Examples of dating violence
The message must be clear that treating people in abusive ways will not be accepted, and policies must enforce this message to keep students safe.
Kay Ireland specializes in health, fitness and lifestyle topics.
While most people are able to recognize an abusive relationship when it involves physical violence, relationships involving psychological or emotional abuse are more subtle, but no less destructive.
If allowed to continue, these behaviors can escalate to include more physically dangerous abuse over time.
Dating abuse is a pattern of behaviors one person uses to gain and maintain power and control over their partner.
Many people assume abuse means that physical violence is happening, but that’s not always the case!
Abuse comes in many forms — it’s not just physical.
Explore the tabs below to learn a few of the common types of abuse so you can better identify them.
A national survey found that ten percent of teens, female and male, had been the victims of physical dating violence within the past year and can increase the risk of physical injury, poor academic performance, binge drinking, suicide attempts, unhealthy sexual behaviors, substance abuse, negative body image and self-esteem, and violence in future relationships.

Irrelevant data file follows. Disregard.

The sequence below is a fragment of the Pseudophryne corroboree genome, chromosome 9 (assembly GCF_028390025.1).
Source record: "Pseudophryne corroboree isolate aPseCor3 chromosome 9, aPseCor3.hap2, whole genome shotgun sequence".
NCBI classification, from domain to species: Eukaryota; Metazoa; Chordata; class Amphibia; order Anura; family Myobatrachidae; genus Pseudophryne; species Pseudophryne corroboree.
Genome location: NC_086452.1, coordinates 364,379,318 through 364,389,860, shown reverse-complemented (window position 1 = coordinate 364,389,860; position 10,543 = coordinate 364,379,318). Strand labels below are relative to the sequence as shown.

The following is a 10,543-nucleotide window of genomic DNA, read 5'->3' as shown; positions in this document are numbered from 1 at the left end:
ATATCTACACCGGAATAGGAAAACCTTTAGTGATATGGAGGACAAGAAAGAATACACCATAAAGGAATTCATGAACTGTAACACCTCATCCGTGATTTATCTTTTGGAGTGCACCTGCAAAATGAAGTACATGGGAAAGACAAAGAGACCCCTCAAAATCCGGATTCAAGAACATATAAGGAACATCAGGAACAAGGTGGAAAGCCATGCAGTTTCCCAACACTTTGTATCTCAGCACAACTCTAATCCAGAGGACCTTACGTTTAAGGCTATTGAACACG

Examples of physical abuse include: Start by learning that you are not alone.
More than one in 10 high school students have already experienced some form of physical aggression from a dating partner, and many of these teens did not know what to do when it happened.
It is common for teen abusers to use stalking behaviors to monitor their dating partner's activities while still dating or after the partner has tried to end the relationship.
Stalking behaviors may not look dangerous to others, but they are intended to be threats to the partner to stay in the relationship and remain under the control of the abuser.
Experiencing even one or two of these warning signs in a relationship is a red flag that abuse may be present.